Dropping mines on the enemy positions has never been easier, because now it can be done remotely, on a large scale, and in nearly complete safety.
The first images appeared online confirming that the Ukrainian Army has started using 155mm RAAM projectile systems in ongoing battles against the invading Russian forces. Each projectile can carry nine anti-tank mines and can be used to control enemy movements.
The idea of packing projectiles with the mine clusters is not very new, and Ukraine already had HIMARS-compatible missiles that scatter anti-tank mines over the target area. But doing the same thing with regular howitzers is even simpler than that: after all, the number of multi launch rocket systems (MLRS) is still limited in Ukraine.
But the number of howitzers in service with the Armed Forces of Ukraine is substantially larger than MLRS. Their projectiles are also cheaper than missiles. And now, with the RAAM artillery projectiles, every NATO-compatible howitzer becomes a potential mine layer, too.
155mm RAAM rounds were transferred to Ukraine a few months ago. The initial package of 1,000 shells arrived in September, followed by additional 5,000 units in October.
What does RAAM artillery projectile do?
RAAM stands for Remote Anti-Armor Mine System. These are 155mm howitzer shells packed with nine anti-tank mines each.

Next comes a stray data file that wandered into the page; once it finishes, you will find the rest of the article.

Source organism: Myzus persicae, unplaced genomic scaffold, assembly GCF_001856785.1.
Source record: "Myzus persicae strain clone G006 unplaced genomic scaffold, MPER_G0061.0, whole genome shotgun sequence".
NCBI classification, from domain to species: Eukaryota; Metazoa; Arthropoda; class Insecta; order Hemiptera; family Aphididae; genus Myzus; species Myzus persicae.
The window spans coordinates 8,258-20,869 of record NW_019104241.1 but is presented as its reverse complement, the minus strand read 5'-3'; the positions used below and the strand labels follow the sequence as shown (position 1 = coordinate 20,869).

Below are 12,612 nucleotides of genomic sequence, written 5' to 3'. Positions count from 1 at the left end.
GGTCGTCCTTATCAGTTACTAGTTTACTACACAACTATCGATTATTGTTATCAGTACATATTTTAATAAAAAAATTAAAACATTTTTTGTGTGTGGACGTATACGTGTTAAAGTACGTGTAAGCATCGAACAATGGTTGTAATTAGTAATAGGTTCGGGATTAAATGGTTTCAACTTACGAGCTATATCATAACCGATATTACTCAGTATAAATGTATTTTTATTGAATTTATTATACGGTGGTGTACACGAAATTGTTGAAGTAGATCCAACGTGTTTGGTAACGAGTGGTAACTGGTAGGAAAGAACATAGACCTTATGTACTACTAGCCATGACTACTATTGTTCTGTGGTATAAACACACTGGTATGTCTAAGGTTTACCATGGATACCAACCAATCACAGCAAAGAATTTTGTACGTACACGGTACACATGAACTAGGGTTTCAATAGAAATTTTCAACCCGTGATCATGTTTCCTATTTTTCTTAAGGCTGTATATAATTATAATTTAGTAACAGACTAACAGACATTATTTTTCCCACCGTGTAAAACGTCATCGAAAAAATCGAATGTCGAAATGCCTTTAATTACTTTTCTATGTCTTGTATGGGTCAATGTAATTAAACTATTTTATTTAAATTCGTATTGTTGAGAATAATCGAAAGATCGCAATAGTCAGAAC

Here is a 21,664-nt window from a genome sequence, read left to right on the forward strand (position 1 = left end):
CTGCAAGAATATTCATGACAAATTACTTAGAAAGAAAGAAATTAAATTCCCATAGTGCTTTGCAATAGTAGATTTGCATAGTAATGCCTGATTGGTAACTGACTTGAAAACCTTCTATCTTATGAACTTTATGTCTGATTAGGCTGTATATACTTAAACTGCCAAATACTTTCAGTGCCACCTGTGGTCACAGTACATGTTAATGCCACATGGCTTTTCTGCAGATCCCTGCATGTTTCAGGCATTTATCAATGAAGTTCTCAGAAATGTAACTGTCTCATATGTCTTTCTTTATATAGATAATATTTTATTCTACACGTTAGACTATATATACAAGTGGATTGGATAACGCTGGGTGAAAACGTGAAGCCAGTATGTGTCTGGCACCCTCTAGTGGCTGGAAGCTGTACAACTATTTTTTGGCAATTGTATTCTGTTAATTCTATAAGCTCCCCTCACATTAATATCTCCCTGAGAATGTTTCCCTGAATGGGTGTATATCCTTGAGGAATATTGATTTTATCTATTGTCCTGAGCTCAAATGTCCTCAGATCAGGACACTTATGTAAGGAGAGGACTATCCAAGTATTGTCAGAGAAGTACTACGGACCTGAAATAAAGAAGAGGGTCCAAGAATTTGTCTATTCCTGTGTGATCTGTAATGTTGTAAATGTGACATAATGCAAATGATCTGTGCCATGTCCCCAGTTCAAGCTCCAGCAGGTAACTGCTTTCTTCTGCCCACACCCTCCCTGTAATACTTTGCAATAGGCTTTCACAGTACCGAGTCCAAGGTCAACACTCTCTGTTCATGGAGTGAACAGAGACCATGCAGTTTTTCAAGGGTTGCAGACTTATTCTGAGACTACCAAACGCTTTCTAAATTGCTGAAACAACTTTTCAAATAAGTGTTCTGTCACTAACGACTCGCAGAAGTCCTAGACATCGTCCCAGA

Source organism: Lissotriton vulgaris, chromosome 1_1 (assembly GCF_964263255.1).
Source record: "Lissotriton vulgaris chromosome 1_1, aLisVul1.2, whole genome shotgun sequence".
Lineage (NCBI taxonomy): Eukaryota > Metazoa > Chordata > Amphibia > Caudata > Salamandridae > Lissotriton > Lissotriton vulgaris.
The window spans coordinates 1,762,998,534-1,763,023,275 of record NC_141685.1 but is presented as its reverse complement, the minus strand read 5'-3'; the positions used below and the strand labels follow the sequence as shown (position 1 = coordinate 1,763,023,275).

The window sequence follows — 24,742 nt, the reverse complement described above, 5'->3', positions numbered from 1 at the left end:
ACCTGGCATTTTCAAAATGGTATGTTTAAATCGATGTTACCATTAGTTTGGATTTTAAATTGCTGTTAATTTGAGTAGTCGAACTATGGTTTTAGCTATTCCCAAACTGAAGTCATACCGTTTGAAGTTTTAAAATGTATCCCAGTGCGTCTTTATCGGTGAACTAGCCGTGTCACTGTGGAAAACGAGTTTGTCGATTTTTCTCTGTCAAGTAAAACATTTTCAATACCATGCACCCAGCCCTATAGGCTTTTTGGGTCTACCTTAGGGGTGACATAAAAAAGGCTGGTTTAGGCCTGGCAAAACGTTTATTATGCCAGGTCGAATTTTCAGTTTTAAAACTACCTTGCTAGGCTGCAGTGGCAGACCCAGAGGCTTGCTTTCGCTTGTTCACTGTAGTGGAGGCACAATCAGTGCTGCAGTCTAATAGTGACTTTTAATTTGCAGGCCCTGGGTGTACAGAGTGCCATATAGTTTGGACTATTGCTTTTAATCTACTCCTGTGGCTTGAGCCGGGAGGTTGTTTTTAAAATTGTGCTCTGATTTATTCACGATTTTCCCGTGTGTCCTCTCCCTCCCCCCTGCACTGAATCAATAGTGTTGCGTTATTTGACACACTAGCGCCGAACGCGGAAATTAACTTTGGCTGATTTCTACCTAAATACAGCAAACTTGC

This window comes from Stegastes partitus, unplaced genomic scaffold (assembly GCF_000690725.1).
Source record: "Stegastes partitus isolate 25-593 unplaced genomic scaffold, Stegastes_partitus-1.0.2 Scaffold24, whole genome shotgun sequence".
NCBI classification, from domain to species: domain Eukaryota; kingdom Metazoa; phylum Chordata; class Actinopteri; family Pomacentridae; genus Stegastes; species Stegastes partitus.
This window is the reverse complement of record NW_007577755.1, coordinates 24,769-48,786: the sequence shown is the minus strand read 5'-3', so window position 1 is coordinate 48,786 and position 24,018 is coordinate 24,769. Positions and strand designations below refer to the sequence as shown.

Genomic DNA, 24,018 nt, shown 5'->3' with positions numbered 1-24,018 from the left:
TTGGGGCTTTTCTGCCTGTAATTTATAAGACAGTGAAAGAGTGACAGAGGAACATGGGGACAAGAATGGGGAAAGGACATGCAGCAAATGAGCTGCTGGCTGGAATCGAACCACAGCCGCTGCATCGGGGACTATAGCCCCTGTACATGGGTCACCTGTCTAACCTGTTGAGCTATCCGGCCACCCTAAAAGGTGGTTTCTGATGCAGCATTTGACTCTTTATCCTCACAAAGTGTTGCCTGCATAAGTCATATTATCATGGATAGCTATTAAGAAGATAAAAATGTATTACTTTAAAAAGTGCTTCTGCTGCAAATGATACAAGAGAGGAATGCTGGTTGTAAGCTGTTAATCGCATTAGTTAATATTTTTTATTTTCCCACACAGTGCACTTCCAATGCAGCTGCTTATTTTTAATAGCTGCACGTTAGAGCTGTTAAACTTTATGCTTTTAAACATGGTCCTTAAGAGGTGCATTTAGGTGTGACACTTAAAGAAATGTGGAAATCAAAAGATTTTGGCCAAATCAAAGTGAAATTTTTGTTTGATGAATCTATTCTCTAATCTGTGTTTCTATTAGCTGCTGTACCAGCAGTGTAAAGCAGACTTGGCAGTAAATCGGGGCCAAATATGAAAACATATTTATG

Two major modifications are available. Both of them contain self-destruct timers to eliminate unexploded ordnance after a pre-set time. One model has a self-destruct time of over 24 hours (RAAM-L), while the other has the same time of under 24 hours (RAAM-S). Otherwise, projectiles are identical.
These projectiles can be used to deliver mines at ranges from 4 to 17.6 kilometers (2.5 to 11.0 miles). The technology is compatible with M109, M198, and M777 series howitzers.
RAAM works well against armored vehicles. After the projectile is launched, a trigger-activated pusher plate pushes mines from the base of the projectile so they are scattered over the target area.
After dropping to the ground, mines are automatically activated and later detonated upon coming into contact with an armored vehicle, based on an electromagnetic sensing system.